Deloitte Settles Again – Options Truth Remains Buried

Update: Some additional information about the Micrel case from Professor Erik Lie, including links to the articles about the IRS agent who originally blew the whistle.

“A particularly interesting example is that of Micrel Inc. For several years, Micrel allowed its employees to choose the lowest price for the stock within 30 days of receiving the options. After these stock option terms came to the attention of the IRS in 2002, it worked out a secret deal with Micrel that would allow Micrel to escape $51 million in taxes and required the IRS to keep quiet about the option terms. Remy Welling, a senior auditor at the IRS, was asked to sign the deal in late 2002. Instead, she decided to risk criminal prosecution by blowing the whistle. A 2004 NY Times article describes this case in greater detail (the article is available here), and so does a 2006 article in Tax Notes Magazine (available here). In a 2004 CNBC interview, Remy Welling said that “this particular — well, it’s called a 30-day look-back plan, is even widespread in Silicon Valley and maybe throughout the country.””

As I should have suspected, more than one Big 4 firm is involved…(From the Tax Analyst article linked above.)
“…the Micrel case was being handled on Micrel’s behalf by Jim Casimir — a former IRS national director of Appeals who left the IRS in 2000 to head PricewaterhouseCoopers’ IRS tax dispute resolution practice in Los Angeles — and that he ‘‘would stop at nothing’’ to seal the ISO deal.”

Deloitte & Touche settles suit alleging that it approved options “backdating

“Last month, on the eve of a scheduled trial, the accounting firm of Deloitte & Touche quietly settled a malpractice suit that accused it of having approved a stock option pricing program that amounted to backdating. The plaintiff in the case, San Jose semiconductor maker Micrel Inc., disclosed the fact of the settlement — though none of its terms — last week in its 10-K filing with the SEC…hoping it would go to trial, because it would have finally shed some light on how Silicon Valley accountants were analyzing options backdating issues in the late 1990s. (Many of the court filings in the case were lodged under seal, and are consequently unavailable.)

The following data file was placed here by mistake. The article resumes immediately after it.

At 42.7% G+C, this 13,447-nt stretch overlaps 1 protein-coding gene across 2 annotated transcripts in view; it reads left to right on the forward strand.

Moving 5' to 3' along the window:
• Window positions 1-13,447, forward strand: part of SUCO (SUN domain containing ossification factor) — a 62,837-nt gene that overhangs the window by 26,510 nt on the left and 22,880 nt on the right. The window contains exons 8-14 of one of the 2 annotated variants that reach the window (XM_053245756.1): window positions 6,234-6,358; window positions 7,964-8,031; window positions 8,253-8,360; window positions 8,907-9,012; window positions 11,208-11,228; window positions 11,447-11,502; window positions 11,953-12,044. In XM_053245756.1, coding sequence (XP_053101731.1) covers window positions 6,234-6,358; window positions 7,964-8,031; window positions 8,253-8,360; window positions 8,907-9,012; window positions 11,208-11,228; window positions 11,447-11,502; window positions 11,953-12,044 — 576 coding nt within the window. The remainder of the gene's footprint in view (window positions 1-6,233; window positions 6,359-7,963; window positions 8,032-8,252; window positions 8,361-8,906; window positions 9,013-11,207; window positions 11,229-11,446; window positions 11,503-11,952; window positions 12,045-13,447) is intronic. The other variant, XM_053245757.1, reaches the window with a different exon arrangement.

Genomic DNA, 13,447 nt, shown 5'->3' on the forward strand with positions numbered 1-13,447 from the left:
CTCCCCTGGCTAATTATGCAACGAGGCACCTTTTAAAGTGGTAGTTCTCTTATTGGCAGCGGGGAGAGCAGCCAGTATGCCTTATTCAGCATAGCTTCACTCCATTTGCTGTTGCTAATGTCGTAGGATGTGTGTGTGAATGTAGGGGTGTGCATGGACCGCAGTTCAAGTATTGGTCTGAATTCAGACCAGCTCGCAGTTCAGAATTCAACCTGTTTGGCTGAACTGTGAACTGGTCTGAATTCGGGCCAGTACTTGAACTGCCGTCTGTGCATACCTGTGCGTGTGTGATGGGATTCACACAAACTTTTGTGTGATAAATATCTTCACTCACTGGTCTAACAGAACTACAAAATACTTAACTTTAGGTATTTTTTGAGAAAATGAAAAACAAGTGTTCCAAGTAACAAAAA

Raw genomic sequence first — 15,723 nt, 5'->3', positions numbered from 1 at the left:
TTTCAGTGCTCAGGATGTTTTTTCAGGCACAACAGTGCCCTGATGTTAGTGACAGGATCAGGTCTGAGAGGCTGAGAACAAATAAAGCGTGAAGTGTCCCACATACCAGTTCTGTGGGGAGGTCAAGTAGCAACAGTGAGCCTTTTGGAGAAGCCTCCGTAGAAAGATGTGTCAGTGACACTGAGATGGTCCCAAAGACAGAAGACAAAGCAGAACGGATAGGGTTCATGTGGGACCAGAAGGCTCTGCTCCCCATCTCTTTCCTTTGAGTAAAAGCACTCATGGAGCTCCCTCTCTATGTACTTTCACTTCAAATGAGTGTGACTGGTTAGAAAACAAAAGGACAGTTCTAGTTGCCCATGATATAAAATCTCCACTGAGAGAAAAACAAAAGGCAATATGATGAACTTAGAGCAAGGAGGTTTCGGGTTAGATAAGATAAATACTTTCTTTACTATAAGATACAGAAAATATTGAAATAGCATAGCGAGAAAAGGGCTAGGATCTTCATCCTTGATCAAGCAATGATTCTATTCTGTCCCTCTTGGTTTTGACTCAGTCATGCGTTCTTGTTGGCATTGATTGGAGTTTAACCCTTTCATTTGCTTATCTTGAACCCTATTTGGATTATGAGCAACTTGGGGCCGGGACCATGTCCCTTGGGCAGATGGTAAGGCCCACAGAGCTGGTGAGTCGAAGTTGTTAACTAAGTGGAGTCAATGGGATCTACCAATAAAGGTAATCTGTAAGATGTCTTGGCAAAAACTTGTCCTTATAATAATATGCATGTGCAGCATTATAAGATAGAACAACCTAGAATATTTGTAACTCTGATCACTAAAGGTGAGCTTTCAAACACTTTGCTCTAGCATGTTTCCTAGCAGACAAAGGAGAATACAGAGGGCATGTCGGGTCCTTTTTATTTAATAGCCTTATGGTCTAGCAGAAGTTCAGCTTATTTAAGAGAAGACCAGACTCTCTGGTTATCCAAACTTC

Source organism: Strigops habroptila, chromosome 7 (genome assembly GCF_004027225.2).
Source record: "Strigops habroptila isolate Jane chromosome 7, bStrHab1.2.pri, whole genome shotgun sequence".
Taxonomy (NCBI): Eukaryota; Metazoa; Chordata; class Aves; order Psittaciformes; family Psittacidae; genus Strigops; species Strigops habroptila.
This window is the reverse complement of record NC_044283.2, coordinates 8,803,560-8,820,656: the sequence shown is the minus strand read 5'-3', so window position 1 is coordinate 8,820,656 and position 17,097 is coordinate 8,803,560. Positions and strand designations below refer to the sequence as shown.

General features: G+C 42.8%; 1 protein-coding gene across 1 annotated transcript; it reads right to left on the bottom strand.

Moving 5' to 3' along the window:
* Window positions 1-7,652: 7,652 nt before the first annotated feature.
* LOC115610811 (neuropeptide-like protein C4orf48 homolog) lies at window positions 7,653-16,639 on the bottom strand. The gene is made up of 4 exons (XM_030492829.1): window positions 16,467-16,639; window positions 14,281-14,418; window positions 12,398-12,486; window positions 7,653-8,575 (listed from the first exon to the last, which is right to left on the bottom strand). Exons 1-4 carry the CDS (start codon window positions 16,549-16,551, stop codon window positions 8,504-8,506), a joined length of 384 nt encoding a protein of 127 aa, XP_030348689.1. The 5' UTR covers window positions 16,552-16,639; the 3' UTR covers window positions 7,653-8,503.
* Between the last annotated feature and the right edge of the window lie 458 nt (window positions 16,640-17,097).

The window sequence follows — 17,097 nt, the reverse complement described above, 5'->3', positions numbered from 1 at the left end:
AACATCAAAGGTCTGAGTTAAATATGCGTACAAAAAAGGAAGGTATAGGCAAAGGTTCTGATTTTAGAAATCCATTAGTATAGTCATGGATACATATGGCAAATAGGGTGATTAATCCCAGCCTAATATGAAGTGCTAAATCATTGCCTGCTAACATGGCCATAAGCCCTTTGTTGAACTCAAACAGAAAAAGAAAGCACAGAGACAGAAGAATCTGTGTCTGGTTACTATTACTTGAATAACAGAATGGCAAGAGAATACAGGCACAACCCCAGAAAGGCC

The case was also intriguing because it was one of only two I know of so far — the other being Microsoft — where a company is believed to have actually secured the blessing of some outside “gatekeeper” ( i.e., an accounting firm or law firm) for a “backdating” scheme. At the outset of the options backdating scandal, there was much speculation that such gatekeepers had to be at fault, given how widespread backdating was prior to passage of the Sarbanes-Oxley law in 2002, but that theory has not yet borne much fruit.

What allegedly happened at Microsoft (according to Microsoft’s SEC filings and a June 16, 2006 Wall Street Journal article by Charles Forelle and James Bandler [behind a paying firewall]) and at Micrel (according to the complaint Micrel filed against Deloitte in April 2003) sound startlingly similar…It’s a tantalizing set of facts, isn’t it? But, alas, due to the settlement, that’s all we know.”
For the details, check the article, from CNN Money.

When will someone sue a firm for the loss related to an options backdating restatement and the facts be made public? We’ll have to wait for one to go to trial or for the SEC to help us out…

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  1. […] frequently complained about the secretive nature of the settlements auditors make with plaintiffs over accounting malpractice and aiding and abetting fraud claims. […]

  2. […] has decided to settle, pulling a Deloitte, therefore denying us the opportunity to settle once and for all whether they were as […]

  3. […] backdating. We have not yet seen a case regarding the auditor’s role litigated. They keep settling, perhaps to hide the extent of their “enabling” behavior. But it’s a well known […]

  4. […] I am still not sure why. Maybe it was the double whammy of writing about both PwC-Moscow and Deloitte-Options Backdating. […]

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